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Marshall’s Tyler Brown signals after a fumble recovery against Charlotte Nov. 23.

It’s a wonder Tyler Brown’s body isn’t covered with black-and-blue bruises.


From pinching himself.

It has been that sort of dream-come-true, once-in-a-lifetime, pinch-me-I-must-be-dreaming football season for Marshall University’s senior linebacker.

It all started five years ago for the former Spring Valley High School star quarterback. After being a Kennedy Award finalist, Brown signed with Robert Morris University and actually was the starting quarterback as a true freshman.

But, then, Brown decided to come home and transferred to Marshall as a walk-on. He appeared in five games as a redshirt sophomore, then played in all 13 games in 2018, mostly on special teams.

That led to Brown’s final season of competitive football. Was his role going to be major or minor? Defense or special teams? Starter or reserve?

“Going into week one,” said the 6-foot-2, 219-pound senior, “we didn’t know who the starters were going to be. At that point in time in week one, I wasn’t a starter. I was a second-string guy, who was probably going to see the majority of his time on special teams.

“So, really it was a matter of staying focused and just being ready when that time came.”

That is when fate stepped in. In Marshall’s season-opening 56-17 win over VMI, starting middle linebacker Jaquan Yulee suffered a serious neck injury. Who was the next man up? Who else? Brown.

“You never know,” said Brown, who has been MU’s regular strong-side linebacker for the last 10 games. “When that moment comes, you’ve got to be ready to take it and you’ve got to be ready to go do it.

“So, I put myself in a position to where I was ready and the moment came and I did take advantage of it. It’s a testament to hard work. You work hard all the time and you never know when it’s going to pay off. And it pays off when you’re not expecting it.”

It certainly did.

And, yes, Brown has made the most of his opportunity. He ranks seventh on the Herd in tackles with 39 (15 solo). He also has 5.5 tackles for loss, including 4.5 sacks, tied for No. 2 on the team.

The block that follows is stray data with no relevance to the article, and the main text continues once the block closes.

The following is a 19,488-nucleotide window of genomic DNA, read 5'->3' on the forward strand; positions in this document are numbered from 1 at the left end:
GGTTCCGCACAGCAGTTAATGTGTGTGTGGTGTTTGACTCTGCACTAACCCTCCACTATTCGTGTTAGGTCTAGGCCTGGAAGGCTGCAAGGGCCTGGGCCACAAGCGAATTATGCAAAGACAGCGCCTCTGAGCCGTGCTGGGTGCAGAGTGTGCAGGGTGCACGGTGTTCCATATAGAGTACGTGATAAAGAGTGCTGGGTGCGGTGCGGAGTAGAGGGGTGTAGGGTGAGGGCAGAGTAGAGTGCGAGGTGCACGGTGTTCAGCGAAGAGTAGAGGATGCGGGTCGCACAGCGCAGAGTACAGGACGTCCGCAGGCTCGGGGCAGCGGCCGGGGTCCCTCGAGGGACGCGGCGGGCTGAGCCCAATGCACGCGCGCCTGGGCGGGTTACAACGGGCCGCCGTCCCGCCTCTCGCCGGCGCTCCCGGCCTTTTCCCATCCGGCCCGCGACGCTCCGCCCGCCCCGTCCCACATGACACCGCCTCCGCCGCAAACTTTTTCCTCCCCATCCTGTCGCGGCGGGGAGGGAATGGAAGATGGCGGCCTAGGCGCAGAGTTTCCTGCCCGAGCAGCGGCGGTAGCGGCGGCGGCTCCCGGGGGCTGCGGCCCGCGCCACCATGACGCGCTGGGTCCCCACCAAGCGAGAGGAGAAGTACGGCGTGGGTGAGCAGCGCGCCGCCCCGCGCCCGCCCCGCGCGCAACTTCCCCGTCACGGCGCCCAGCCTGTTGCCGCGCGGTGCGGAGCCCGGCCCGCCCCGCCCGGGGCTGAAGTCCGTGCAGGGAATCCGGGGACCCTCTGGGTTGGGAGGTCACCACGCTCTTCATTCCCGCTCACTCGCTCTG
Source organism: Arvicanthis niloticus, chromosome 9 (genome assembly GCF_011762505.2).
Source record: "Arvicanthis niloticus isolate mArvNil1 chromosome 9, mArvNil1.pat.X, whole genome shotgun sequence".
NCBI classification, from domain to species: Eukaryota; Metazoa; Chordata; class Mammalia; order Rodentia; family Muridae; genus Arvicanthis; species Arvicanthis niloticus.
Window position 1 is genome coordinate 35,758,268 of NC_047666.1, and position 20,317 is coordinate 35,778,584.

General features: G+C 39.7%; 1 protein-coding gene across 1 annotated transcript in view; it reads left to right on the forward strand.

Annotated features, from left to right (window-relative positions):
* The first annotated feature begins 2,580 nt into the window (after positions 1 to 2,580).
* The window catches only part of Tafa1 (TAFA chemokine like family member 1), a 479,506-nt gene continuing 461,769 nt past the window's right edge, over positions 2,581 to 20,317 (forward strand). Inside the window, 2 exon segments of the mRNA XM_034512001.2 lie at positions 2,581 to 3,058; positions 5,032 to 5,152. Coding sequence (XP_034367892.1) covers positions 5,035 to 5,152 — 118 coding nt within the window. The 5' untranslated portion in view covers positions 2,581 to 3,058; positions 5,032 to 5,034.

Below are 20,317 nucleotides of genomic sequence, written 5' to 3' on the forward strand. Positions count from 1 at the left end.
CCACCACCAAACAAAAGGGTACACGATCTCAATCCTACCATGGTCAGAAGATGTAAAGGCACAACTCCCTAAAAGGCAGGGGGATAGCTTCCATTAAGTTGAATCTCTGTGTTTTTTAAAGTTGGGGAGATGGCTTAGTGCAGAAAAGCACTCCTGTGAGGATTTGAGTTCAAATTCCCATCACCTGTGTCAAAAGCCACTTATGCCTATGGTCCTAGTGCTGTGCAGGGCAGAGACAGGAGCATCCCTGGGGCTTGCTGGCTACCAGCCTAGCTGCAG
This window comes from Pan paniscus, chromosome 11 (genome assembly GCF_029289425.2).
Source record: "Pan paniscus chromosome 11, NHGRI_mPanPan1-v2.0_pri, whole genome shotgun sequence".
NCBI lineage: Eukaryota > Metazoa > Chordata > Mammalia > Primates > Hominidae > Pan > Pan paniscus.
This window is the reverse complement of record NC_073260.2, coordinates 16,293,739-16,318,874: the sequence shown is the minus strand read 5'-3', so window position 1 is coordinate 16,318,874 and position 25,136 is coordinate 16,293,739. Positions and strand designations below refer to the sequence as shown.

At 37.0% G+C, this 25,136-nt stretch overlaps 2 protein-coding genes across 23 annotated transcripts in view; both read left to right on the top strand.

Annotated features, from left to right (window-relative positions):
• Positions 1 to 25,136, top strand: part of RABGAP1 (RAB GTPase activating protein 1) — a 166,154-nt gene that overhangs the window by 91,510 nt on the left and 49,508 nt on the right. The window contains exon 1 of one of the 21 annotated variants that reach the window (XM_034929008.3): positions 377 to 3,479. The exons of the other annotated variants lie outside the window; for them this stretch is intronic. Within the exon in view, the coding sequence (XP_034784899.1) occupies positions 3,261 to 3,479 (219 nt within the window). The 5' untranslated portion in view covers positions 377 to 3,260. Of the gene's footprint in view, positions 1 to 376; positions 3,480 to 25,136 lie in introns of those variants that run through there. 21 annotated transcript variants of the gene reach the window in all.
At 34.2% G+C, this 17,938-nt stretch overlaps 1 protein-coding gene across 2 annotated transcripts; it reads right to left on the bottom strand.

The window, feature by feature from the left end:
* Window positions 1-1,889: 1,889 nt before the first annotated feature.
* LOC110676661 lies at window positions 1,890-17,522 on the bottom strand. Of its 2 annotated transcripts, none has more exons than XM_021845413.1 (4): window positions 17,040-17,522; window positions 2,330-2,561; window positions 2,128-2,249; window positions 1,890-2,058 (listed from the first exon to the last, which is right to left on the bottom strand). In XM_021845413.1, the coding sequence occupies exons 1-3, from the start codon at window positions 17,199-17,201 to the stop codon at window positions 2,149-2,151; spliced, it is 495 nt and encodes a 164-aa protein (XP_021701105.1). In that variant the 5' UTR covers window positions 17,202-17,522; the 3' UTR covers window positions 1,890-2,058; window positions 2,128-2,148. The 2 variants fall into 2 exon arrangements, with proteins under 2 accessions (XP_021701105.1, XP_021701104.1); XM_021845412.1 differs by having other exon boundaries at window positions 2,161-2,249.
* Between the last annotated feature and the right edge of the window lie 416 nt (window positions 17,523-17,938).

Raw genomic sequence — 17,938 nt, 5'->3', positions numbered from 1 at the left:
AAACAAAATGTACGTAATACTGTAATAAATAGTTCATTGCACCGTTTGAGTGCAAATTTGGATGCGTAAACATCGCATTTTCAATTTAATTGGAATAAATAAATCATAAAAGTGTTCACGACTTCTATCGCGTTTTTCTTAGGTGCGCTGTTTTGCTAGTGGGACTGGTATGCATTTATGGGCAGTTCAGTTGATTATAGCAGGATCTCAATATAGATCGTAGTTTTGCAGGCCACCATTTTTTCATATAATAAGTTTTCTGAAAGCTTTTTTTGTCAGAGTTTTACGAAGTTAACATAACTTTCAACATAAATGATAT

“It all pieces together, definitely,” said Brown. “It’s just a testament to hard work. I feel like no matter what you do in life, if you put your mind to it, put your time in, do everything you can as best as you can, I think eventually stuff starts pulling your way.”

Does Brown sound too good to be true? Wait, there’s more. Willie Wilson — former Huntington East High School star quarterback, former Marshall player and current Huntington High assistant coach — and his wife, Diana, also have an anecdote.

It seems Brown was spending time at the Wilson’s house with their son, Clark, when the family cat ran up a tree and wouldn’t come down. So, who stepped up? Who else? Brown.

“Oh, yeah, I remember that,” said Brown with a laugh. “I was in high school. I brought over my climbing tree stand for deer hunting and climbed up the tree. Actually, I climbed right up to the cat and the cat ran down.”

Brown didn’t catch the cat, but he did catch his dream.

“I never gave up ... even when the outcome wasn’t clear,” he said. “I worked like I was in that role already. I worked like I was a starter even though I wasn’t a starter. So, I was ready for the moment when the moment came.

“And I’m glad it came. It was a lot of work. I wasn’t promised anything. I wasn’t promised an outcome. I wasn’t promised the result that I have. So, it was a lot of work going into it without a predetermined outcome.

“I really didn’t know what was going to come. I just knew I was going to put myself in the best position. So, if the opportunity did come, I was going to seize it.”

Whether Brown is chasing cats or quarterbacks or dreams, he seizes the opportunity. So, on this day of Thanksgiving, we should give thanks to athletes like Tyler Brown.

He’s a young man with old-time virtues.